Whoever believes in me will also do the works that I do (John 14:12).
NOTE: I want to thank Dr. Ryan Denison for writing the Daily Article last week while my wife and I took our annual Christmas trip together. I found Ryan’s insights to be both informative and inspirational and am honored to share this ministry with him.
Last Friday, a federal appeals court handed down a significant victory for religious freedom. In Sisters of Mercy v. Becerra, a coalition of Catholic hospitals and other institutions successfully challenged the Biden Administration’s attempt to invoke the Affordable Care Act by requiring doctors and hospitals to perform gender-reassignment procedures even when doing so would violate the doctor’s conscience and could harm the patient.
If you’re like me, you’re growing weary of “culture war” issues. It is discouraging that our government would attempt such coercion as we saw in the Sisters of Mercy case and frustrating that Christians must continue defending our First Amendment religious freedoms on behalf of all Americans. If you’re not an attorney like the experts at Becket who won the Sisters of Mercy case, you may wonder what difference you can make in a secularized culture like ours.
The answer is more encouraging and transformative than you may know.
Mother gives birth and wins the lottery on the same day
Brenda Gomez Hernandez, a twenty-eight-year-old housekeeper in North Carolina, recently had a day she’ll never forget: she delivered a baby girl on November 9, then learned later the same day that she had won $100,000 in the lottery.
The miracle of Christmas was far less auspicious at the time but far more valuable for all of humanity. Henri Nouwen observed:
“It is hard to believe that God would reveal his divine presence to us in the self-emptying, humble way of the man from Nazareth. So much in me seeks influence, power, success, and popularity. But the way of Jesus is the way of hiddenness, powerlessness, and littleness. It does not seem a very appealing way. Yet when I enter into true, deep communion with Jesus, I will find that it is this small way that leads to real peace and joy.”
But Jesus’ “peace and joy” come at a cost.
Billy Graham observed, “Many people are willing to have Jesus as a part of their lives—as long as it doesn’t cost them anything. They may even profess faith in Jesus and join a church. But Jesus to them is almost like an insurance policy—something they obtain and then forget about until they die. But Jesus calls us to follow him every day.”
Then he asked, “What keeps you from being his disciple?”
Three wrong reasons to follow Jesus
I can think of three answers to his question.
I am tempted every day to make Jesus a means to my end instead of making my life a means to his end. Even now, I am tempted to ask his Spirit to help me write this article so well that you will be impressed with my words. I was tempted as I preached God’s word yesterday to seek his anointing so those who heard me would be impressed with my performance.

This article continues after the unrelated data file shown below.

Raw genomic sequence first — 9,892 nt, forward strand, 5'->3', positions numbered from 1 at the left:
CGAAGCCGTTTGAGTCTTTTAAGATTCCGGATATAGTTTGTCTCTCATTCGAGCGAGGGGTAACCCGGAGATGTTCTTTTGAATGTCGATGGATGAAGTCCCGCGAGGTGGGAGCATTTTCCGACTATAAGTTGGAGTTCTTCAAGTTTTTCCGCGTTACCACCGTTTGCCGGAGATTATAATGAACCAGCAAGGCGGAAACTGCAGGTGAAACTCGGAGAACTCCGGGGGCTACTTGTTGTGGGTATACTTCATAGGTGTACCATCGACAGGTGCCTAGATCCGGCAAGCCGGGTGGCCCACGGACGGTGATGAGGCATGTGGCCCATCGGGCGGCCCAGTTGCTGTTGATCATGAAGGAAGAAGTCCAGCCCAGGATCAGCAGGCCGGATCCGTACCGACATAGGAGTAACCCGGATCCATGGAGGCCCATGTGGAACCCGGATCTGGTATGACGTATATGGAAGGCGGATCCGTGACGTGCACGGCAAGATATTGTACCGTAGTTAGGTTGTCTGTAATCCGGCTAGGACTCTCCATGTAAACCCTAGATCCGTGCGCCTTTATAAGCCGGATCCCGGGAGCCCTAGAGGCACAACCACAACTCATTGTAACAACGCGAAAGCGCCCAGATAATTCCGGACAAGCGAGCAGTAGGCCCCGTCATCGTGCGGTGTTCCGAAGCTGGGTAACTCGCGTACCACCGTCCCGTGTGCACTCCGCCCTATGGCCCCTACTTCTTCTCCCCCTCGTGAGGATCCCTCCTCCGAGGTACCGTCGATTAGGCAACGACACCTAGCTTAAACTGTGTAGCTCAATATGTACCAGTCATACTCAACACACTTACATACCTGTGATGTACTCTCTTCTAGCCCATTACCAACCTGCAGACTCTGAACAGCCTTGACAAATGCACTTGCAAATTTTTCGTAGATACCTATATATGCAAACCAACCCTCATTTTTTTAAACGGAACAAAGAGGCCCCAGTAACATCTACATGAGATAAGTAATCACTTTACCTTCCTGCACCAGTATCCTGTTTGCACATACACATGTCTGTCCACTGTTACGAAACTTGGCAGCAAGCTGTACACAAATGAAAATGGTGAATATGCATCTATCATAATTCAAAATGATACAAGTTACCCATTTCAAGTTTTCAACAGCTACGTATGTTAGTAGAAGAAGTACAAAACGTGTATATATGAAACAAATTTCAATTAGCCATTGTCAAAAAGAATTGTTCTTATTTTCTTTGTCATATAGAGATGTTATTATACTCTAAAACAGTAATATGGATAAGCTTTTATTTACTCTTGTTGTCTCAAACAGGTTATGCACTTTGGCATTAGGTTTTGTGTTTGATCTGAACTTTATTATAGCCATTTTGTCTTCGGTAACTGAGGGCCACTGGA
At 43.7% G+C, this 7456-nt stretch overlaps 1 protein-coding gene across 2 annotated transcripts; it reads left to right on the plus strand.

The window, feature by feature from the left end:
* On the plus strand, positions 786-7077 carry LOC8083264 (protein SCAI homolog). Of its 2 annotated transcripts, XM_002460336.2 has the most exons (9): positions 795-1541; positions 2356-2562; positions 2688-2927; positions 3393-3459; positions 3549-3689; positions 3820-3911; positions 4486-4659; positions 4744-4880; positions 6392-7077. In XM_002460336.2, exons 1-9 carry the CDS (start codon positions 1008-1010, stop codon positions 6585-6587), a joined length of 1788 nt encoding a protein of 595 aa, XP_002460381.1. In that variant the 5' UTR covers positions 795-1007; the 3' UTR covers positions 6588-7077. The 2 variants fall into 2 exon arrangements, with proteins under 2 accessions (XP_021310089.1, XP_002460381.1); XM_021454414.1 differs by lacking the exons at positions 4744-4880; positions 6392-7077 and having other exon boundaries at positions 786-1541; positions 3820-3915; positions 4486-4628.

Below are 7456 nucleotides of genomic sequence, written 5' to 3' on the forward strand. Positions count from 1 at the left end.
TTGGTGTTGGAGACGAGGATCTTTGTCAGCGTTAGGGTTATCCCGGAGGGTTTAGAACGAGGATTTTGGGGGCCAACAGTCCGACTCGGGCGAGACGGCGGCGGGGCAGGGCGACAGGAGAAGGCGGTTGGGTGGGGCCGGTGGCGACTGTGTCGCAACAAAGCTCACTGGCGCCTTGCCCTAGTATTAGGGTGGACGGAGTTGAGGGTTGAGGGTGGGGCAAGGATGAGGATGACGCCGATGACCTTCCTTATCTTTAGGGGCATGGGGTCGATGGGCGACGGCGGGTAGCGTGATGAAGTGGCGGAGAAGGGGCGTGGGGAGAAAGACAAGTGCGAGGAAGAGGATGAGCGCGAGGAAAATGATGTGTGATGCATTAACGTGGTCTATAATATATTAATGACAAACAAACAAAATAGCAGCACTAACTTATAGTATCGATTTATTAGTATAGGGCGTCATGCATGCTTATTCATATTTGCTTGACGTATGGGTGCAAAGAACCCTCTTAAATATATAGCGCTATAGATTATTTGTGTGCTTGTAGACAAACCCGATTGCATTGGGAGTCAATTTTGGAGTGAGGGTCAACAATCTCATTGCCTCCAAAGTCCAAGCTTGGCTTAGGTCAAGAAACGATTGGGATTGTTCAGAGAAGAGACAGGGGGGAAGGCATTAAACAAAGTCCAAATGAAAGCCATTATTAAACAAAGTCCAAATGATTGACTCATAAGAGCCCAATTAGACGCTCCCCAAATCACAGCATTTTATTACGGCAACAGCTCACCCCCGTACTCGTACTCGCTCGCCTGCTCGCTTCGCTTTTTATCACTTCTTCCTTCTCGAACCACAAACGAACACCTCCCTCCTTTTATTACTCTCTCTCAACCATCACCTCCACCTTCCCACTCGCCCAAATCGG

I am also tempted to follow Jesus so I can feel superior to those who do not. When I refuse the sins others are committing, even though they are likely not committing my sins, I can illogically feel myself to be a better person than they are.
And I am tempted to focus so fully on the work of God in the world that I neglect the work of God in me. C. S. Lewis warned in The Great Divorce: “There have been some who were so occupied in spreading Christianity that they never gave a thought to Christ.” I understand how that can happen.
What are your answers to Dr. Graham’s question?
Jesus in two billion bodies
Here’s the good news: when we follow Jesus without conditions, choosing to crucify ourselves in his cause (Galatians 2:20) and sacrifice our lives in his service (Romans 12:1), he transforms us into his character (Romans 8:29) and then uses us to lead those we influence into his transforming love (Acts 1:8).
Jesus in one body changed the world. Imagine what he could do in two billion bodies today.
You and I are literally the “body of Christ” (1 Corinthians 12:27). Because his Spirit lives in us (1 Corinthians 3:16), we are his hands and feet, his presence in the world. When we use our spiritual gifts to fulfill our personal calling, we continue his earthly ministry in ways that can change our culture by advancing God’s kingdom in our world.
Our Savior promised that it would be so: “Whoever believes in me will also do the works that I do” (John 14:12a). In fact, because we are so many and he was a single individual, he continued, “greater works than these will he do” (v. 12b).
Words on the pulpit of our hearts
Let’s choose to be disciples of Jesus without conditions or limitations. Whatever he asks, whatever it takes, whatever the cost. And let’s pray all through our day for God’s Spirit to manifest Jesus through us to those we meet.
My pastor had inscribed on his pulpit the request of the Greeks who said to Philip, “Sir, we would see Jesus” (John 12:21 KJV). I had the same words inscribed on the pulpit of every church I pastored.
Would you write them on the pulpit of your heart today?